Tennessee-based developers of a proposed 15-story, $60 million downtown student housing tower agreed Wednesday to meet again next week with city planners skittish over its size, and the university raised the prospect of offering an alternate site.
The University of South Carolina will offer EdR “alternatives,” USC spokesman Wes Hickman said, including changes in the design, scope and possibly a different location for the tower that is proposed for near the Horsheshoe. Hickman did not elaborate.
The Columbia Design Development Review Commission was uncomfortable enough with the proposed tower at Main and College streets that it withheld final approval of the project June 11, remanding the dispute to a subcommittee for further study.
During a two-hour subcommittee review Wednesday, commissioners raised concerns about the building’s height, noting that it would be out of proportion with other buildings in the area, including the State Capitol and the Gressette and Blatt office buildings on the State House grounds.
Never miss a local story.
Commissioners also worried about the project’s density – 704 beds in a 246-apartment tower with a seven-story parking garage for 550 vehicles – all on a 1.26-acre site south of the Capitol between Assembly and Main streets.
USC, which surrounds the property, opposed the project as initially proposed. The tower would disrupt the area’s skyline and would be out of step with the university’s long-studied plans for the area south Main and the Innovista.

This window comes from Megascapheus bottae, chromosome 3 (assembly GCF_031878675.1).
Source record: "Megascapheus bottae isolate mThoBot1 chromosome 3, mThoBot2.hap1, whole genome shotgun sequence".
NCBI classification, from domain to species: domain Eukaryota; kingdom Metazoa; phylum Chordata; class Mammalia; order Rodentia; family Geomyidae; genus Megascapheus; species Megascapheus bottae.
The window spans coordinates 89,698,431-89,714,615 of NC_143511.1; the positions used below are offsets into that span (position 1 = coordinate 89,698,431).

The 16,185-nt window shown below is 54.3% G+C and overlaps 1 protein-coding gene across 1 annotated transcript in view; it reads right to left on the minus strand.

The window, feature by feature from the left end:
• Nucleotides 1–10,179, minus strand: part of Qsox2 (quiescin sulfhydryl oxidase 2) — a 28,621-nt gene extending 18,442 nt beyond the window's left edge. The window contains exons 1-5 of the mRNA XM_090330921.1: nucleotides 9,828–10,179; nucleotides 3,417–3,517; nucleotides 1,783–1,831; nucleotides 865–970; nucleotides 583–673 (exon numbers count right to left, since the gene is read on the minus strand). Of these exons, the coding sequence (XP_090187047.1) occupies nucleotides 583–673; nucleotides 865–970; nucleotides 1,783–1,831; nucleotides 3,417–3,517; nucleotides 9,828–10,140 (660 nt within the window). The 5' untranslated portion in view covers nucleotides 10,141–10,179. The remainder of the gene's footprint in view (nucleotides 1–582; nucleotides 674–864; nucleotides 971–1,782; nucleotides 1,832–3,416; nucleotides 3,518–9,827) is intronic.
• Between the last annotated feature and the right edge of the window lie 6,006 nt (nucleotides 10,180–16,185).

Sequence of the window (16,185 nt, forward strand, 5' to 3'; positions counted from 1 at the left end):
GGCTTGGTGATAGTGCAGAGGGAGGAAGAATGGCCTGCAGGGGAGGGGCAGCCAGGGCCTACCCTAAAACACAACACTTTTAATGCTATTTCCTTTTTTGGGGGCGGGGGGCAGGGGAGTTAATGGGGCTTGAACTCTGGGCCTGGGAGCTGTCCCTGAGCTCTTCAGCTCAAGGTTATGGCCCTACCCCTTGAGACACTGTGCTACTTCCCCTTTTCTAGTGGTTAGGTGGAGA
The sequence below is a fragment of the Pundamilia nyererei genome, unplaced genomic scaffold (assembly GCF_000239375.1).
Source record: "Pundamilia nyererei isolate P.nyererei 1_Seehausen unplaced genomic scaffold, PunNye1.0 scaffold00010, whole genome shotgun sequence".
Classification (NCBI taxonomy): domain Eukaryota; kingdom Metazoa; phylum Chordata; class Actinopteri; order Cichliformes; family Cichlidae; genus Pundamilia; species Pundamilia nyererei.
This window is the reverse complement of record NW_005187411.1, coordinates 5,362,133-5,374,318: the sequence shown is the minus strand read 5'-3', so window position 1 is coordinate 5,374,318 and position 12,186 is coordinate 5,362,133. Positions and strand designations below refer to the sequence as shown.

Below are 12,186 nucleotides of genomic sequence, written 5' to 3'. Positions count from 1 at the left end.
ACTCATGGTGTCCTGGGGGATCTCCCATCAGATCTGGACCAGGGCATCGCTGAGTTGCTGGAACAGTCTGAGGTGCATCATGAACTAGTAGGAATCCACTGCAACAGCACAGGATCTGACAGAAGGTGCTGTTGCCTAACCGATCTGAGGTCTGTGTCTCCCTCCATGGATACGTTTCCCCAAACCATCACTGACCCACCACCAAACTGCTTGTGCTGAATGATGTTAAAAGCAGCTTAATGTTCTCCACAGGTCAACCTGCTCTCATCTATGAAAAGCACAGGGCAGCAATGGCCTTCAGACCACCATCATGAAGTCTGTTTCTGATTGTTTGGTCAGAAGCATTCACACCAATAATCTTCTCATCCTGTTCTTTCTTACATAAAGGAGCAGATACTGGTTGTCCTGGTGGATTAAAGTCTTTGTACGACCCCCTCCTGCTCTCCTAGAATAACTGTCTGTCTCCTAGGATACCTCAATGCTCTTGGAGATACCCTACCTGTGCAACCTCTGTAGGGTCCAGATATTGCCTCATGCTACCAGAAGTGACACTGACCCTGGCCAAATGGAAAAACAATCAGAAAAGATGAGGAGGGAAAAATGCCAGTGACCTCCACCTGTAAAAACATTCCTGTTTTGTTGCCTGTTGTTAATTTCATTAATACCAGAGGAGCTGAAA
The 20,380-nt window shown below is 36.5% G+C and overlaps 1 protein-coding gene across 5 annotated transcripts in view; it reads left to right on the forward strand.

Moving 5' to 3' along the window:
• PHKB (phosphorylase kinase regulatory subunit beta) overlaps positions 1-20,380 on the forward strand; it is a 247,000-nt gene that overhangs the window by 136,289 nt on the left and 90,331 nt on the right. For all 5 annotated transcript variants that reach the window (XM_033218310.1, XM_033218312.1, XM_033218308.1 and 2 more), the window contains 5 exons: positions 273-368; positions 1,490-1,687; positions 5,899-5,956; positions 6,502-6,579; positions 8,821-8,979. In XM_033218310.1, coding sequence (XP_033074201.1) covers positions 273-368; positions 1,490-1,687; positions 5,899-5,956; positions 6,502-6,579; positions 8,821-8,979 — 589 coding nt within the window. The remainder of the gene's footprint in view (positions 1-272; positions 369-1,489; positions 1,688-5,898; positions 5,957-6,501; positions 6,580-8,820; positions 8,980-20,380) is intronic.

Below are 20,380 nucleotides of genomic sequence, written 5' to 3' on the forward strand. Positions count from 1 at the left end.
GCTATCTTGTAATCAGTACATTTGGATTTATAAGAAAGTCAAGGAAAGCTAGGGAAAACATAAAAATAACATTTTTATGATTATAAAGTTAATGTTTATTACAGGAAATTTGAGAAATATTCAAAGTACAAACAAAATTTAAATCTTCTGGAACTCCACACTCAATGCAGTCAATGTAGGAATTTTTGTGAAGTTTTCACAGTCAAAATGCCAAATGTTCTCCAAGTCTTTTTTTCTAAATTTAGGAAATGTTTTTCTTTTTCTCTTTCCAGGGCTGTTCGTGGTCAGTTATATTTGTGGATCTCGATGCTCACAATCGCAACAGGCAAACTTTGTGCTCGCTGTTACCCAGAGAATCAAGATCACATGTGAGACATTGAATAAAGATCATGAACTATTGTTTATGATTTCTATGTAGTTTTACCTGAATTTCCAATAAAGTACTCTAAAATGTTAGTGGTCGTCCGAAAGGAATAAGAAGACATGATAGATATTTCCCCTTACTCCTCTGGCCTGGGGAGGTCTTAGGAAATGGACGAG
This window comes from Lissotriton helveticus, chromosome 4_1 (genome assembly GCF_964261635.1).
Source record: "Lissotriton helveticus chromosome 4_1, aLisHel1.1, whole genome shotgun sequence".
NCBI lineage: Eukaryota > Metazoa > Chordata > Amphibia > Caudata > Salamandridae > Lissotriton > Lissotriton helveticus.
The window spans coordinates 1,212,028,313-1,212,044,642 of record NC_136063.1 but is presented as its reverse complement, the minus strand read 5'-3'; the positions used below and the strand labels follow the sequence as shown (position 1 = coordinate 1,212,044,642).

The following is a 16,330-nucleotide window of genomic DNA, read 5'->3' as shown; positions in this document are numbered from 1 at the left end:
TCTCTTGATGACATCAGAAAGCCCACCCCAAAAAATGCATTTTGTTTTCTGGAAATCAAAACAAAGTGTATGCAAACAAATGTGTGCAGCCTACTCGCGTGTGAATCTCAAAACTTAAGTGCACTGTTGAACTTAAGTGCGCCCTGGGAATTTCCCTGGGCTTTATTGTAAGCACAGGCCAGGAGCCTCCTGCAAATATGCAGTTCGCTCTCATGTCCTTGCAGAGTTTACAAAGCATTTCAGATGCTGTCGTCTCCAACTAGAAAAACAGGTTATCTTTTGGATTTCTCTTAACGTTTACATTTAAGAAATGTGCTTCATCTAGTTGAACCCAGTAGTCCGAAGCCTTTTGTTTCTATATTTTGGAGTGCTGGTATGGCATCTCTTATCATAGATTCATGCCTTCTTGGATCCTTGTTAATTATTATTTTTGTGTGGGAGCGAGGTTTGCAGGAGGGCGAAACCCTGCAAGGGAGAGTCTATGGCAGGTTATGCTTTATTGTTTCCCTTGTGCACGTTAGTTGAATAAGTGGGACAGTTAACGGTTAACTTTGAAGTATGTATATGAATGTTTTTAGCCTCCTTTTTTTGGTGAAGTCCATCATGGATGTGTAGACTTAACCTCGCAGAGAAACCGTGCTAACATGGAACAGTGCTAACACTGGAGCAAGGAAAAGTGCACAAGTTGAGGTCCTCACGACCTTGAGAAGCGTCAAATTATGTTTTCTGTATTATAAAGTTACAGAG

Developers EdR and city planners, meanwhile, came to the meeting eager to work out a solution.
But shrinking the apartment tower too much would make the project too costly to undertake, said Rodney King, EdR vice president of real estate development.
“We want to be clear,” King said to the commission. “If we don’t strip off several floors from the building, are we doomed from the start?”
EdR was conciliatory and said they had gone back since last week and reconsidered some design aspects of the tower, including facade changes, landscaping and setbacks, but was largely noncommittal about cutting down the height of the tower.
“If you could find a way to lower the building, that would help some commissioners in terms of a vote,” said commissioner Tom Savory, an architect.
“It’s a lot larger than anything over there,” commissioner Bowen Horger said, explaining his vote against green-lighting the project last week. “And a neighbor who owns a lot of property over there is also a factor,” he said. “We’re in kind of a gray area here.”
The full commission last week voted down the housing project even though there are no height limitations regarding the C-4-zoned area, where a Sandy’s Famous Hot Dogs and the Baptist Collegiate Ministry student center currently sit. The project is to face a commission vote at the July meeting. The tower already had won a variance from the city Zoning Board to exceed the area’s 150-person per acre density cap.
Reach Burris at (803) 771-8398